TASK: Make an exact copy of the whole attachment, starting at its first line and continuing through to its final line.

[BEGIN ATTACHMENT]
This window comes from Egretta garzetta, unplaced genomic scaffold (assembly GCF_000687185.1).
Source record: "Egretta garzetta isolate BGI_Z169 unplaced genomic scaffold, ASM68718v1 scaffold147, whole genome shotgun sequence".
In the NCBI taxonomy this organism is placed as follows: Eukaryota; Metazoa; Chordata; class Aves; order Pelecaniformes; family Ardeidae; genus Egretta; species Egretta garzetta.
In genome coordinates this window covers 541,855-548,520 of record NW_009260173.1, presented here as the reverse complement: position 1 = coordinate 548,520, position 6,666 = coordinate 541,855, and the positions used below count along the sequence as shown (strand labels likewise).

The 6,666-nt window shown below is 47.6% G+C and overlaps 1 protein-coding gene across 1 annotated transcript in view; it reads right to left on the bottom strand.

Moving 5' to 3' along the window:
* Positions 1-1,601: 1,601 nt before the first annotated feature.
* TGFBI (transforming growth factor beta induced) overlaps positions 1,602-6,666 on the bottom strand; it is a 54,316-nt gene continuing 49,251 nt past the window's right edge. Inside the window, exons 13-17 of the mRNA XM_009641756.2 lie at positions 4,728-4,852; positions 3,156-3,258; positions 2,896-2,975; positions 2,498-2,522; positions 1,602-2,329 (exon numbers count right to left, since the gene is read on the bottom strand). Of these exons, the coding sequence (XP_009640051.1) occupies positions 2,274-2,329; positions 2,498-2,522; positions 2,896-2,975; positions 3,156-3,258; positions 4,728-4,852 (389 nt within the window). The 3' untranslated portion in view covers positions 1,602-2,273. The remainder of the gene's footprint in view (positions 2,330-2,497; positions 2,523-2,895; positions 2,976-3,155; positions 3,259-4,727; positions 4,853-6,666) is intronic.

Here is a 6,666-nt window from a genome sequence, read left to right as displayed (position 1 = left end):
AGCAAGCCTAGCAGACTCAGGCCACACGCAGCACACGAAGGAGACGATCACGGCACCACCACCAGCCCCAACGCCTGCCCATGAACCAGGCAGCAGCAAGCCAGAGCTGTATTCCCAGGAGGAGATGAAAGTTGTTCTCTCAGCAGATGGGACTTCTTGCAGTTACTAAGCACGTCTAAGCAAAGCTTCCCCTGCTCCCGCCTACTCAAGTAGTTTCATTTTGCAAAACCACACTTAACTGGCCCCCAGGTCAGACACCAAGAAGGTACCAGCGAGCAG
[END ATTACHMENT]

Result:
This window comes from Egretta garzetta, unplaced genomic scaffold (assembly GCF_000687185.1).
Source record: "Egretta garzetta isolate BGI_Z169 unplaced genomic scaffold, ASM68718v1 scaffold147, whole genome shotgun sequence".
In the NCBI taxonomy this organism is placed as follows: Eukaryota; Metazoa; Chordata; class Aves; order Pelecaniformes; family Ardeidae; genus Egretta; species Egretta garzetta.
In genome coordinates this window covers 541,855-548,520 of record NW_009260173.1, presented here as the reverse complement: position 1 = coordinate 548,520, position 6,666 = coordinate 541,855, and the positions used below count along the sequence as shown (strand labels likewise).

The 6,666-nt window shown below is 47.6% G+C and overlaps 1 protein-coding gene across 1 annotated transcript in view; it reads right to left on the bottom strand.

Moving 5' to 3' along the window:
* Positions 1-1,601: 1,601 nt before the first annotated feature.
* TGFBI (transforming growth factor beta induced) overlaps positions 1,602-6,666 on the bottom strand; it is a 54,316-nt gene continuing 49,251 nt past the window's right edge. Inside the window, exons 13-17 of the mRNA XM_009641756.2 lie at positions 4,728-4,852; positions 3,156-3,258; positions 2,896-2,975; positions 2,498-2,522; positions 1,602-2,329 (exon numbers count right to left, since the gene is read on the bottom strand). Of these exons, the coding sequence (XP_009640051.1) occupies positions 2,274-2,329; positions 2,498-2,522; positions 2,896-2,975; positions 3,156-3,258; positions 4,728-4,852 (389 nt within the window). The 3' untranslated portion in view covers positions 1,602-2,273. The remainder of the gene's footprint in view (positions 2,330-2,497; positions 2,523-2,895; positions 2,976-3,155; positions 3,259-4,727; positions 4,853-6,666) is intronic.

Here is a 6,666-nt window from a genome sequence, read left to right as displayed (position 1 = left end):
AGCAAGCCTAGCAGACTCAGGCCACACGCAGCACACGAAGGAGACGATCACGGCACCACCACCAGCCCCAACGCCTGCCCATGAACCAGGCAGCAGCAAGCCAGAGCTGTATTCCCAGGAGGAGATGAAAGTTGTTCTCTCAGCAGATGGGACTTCTTGCAGTTACTAAGCACGTCTAAGCAAAGCTTCCCCTGCTCCCGCCTACTCAAGTAGTTTCATTTTGCAAAACCACACTTAACTGGCCCCCAGGTCAGACACCAAGAAGGTACCAGCGAGCAG